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  • Mein Schatz 4:28 am on November 18, 2010 Permalink
    Tags: , cybernetics, TSJ   

    Eyes in the Back of My Head 

    The future proto-human will most definitely have 360 multi-ocular vision, as either a genetic adjustment to the fairly standard and less than effective mammalian binocular variety, or perhaps as a cybernetic implant, or some telepathic supervision ala Miss Cleo. One art professor at NYU is actually implanting a small video device in the base of his skull and transmitting the footage over the internet to prove some pedestrian point about time or perception or some nonsense to his class of doe-eyed undergrads. While his motives seem a little suspect, I am seeing the opening of a brand new future for scientific self-enhancement. Say goodbye to tattoos, piercings, branding, and hello to the future of adolescent self-expression: personal experience broadcasting. I can’t honestly think of many things more self-indulgent or screaming for attention, perfect for the upcoming generation of the pampered and entitled. I think I may open my own internet enhancement shop right here in Seattle. Imagine the hipsters going wild over this one. But I digress. I’m more excited for the prospect of cybernetic superhumans than anything else. Youthful misconceptions of self-expression are just hiccups on the road to adulthood. But cybernetic supermen, they are the future.

    Arnold, you were a visionary.

  • Mein Schatz 6:27 am on November 17, 2010 Permalink
    Tags: , TSJ   

    Back to poking fun at the TSA 

    “It is both inappropriate and inefficient for the TSA to serve as the administrator, quality assurance regulator, operator and auditor of its own activities,” Rep. John Mica, House Transportation and Infrastructure Committee.

    Really? who’d-a-thunk it? Would I rather have my balls groped by some faceless government official than get blown up by some Allah-yodeling terrorist? Yes, I suppose. Are millions of dollars spent on irradiating passengers and molesting old ladies really efficient uses of our limited capital? Well, I suppose the Fed can just print up a few billions more.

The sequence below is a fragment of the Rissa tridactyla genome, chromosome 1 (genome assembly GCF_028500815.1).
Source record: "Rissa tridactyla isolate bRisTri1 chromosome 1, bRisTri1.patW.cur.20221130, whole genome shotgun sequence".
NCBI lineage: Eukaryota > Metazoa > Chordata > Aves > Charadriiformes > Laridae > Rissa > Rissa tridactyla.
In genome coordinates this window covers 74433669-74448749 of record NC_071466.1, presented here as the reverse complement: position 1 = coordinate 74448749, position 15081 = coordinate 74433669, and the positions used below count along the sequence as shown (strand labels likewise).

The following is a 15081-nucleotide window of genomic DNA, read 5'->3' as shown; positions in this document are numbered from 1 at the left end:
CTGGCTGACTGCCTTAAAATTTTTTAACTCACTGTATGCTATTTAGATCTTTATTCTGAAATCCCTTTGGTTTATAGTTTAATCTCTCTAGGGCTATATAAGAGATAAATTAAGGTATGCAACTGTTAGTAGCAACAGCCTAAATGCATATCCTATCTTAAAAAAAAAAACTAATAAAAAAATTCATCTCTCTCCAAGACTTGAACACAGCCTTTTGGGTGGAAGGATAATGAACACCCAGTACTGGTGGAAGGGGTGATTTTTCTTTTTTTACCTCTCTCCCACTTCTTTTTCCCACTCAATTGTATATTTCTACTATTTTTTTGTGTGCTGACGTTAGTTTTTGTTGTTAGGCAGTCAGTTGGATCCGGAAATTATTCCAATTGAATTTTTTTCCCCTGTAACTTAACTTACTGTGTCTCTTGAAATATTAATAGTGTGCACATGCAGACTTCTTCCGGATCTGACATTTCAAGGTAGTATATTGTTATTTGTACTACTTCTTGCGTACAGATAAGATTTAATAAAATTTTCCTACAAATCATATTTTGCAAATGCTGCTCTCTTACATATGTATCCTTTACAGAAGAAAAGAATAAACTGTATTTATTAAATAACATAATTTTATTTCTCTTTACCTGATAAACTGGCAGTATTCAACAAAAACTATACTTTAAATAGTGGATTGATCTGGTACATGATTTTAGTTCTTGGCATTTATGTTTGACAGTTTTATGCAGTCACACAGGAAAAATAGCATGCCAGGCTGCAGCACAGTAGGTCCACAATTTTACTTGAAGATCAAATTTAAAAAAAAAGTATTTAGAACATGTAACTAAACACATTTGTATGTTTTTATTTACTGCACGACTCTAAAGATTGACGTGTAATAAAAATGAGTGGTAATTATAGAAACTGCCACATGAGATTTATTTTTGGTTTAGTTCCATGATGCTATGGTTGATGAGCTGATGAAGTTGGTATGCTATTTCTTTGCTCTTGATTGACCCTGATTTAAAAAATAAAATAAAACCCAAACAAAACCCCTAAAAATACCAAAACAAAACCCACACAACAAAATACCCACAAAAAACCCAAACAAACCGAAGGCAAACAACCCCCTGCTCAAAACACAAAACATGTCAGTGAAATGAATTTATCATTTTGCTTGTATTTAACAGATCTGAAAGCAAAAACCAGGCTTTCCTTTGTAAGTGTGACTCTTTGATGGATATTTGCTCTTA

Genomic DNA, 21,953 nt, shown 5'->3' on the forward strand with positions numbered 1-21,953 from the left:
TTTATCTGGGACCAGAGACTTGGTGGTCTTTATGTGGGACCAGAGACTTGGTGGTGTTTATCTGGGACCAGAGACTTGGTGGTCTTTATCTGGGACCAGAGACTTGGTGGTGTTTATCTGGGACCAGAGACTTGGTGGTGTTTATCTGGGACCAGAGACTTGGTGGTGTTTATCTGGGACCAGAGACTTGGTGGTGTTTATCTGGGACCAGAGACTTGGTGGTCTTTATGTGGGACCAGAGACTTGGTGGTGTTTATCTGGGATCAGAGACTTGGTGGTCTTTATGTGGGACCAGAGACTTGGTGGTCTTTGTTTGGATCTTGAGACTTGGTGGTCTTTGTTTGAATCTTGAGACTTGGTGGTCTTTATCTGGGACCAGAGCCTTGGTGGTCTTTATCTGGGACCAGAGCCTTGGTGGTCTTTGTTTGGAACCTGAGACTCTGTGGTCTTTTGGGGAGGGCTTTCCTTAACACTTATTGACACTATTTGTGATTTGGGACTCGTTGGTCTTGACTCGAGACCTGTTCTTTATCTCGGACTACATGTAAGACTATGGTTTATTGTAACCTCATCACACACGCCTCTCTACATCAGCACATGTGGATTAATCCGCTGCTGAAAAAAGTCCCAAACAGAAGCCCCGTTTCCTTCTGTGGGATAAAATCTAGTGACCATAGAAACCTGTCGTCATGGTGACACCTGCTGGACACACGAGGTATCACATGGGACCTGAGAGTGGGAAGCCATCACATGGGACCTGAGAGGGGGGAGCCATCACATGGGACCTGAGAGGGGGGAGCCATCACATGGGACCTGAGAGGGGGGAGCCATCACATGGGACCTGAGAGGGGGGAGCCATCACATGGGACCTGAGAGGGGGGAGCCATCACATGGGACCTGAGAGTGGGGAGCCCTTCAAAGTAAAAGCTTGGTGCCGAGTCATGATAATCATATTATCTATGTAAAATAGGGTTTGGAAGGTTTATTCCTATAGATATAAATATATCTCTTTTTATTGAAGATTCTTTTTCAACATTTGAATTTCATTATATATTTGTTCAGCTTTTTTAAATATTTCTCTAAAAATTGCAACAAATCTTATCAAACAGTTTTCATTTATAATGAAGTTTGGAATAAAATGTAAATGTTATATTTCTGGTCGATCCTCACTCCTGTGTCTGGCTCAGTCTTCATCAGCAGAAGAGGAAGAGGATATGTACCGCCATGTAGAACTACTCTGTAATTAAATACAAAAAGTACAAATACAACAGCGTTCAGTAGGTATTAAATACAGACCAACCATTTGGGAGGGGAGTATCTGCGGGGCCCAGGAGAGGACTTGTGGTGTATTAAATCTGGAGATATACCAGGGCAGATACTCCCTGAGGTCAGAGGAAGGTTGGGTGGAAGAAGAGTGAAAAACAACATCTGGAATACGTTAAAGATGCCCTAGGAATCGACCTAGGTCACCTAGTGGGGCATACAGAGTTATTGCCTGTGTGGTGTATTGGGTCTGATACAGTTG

• Mein Schatz 11:01 am on November 15, 2010 Permalink
    Tags: dengue fever, , , TSJ   

    Fighting Dengue Fever by Releasing More Mosquitoes 

    Mosquitoes are the bane of the tropical world. They bite, they itch, they spread countless diseases among the human and animal populations. The builders of the Panama Canal around the turn of the 20th century found that massive amounts of DDT temporarily solved the annoying pestilence, but dumping untold volumes of poison in the environment is hardly a long-term solution. Like any smart assemblage of genetic material, the mosquito knows that if it just keeps breeding, even in the worst of times, eventually one or a billion of its offspring will find a way around mankind’s chemical solutions. Right alongside the ever-burgeoning mosquito population rides a tidal wave of evolving bacteria, viruses, and parasites, each becoming more and more resistant to our anti-biotic warfare. One such is dengue fever, which admittedly has never blinked an eye at the lackluster attempts at controlling it medically, a disease with no treatment, prophylactic, or cure save avoiding the buzzing bloodsuckers that carry it. Now Oxford scientists have developed a genetically modified male mosquito, which born in captivity to be dependent on tetracycline to survive, once released into the wild can breed with normal females and pass this trait on to unwitting offspring. Since there are few mosquito-sized pharmacy windows in the deep bush of Africa and Southeast Asia, the now genetically doomed children of these captivity-born males are fated to a short and painful life, if they are ever born at all. Since the female that spawns them only mates once then dies, this ultimately means that each essentially sterile male released into the population serves at a genetic endpoint for the female as well. Of course, you could ask the question: what happens when one of these offspring develops a suppressing trait for this genetic handicap?

    So we filled in the gaps with frog DNA...

  • Mein Schatz 8:24 am on November 11, 2010 Permalink
    Tags: lizard, TSJ, Vietnam   

    More Lizard Parthenogenesis 

    The interesting trend of new lizard species being discovered on the menus of pacific rim countries before being ever catalogued by scientists in the wild continues with Leiolepis ngovantrii, a small green lizard found primarily in the Mekong River Delta of Vietnam. Other than being a fairly handsome member of the genus, although apparently not very tasty, this species is unique for one other reason: it appears to contain only females and reproduces solely by parthenogenesis. All the individuals are direct genetic copies of their mother. You may recall this capability was observed in komodo dragons several years ago, and it has been witnessed in other lizard and fish species as well; however, intriguingly, leiolepis appears not only to be capable of parthenogenesis, but at this point it seems to be the primary, if not singular, mode of its reproduction. No males have yet been found on the buffet line or in the wild.

  • Mein Schatz 5:04 am on November 3, 2010 Permalink
    Tags: Korea, , TSJ   

    Robot Overlords Start Small 

    South Korean schools are embarking on a program to introduce robot teachers to 8,400 elementary schools across the country. They are starting off primarily teaching English and will slowly be expanding their roles to include science, math, obedience, and enslavement. Fighting each other for sport under the dead eyes of their digital masters comes later.

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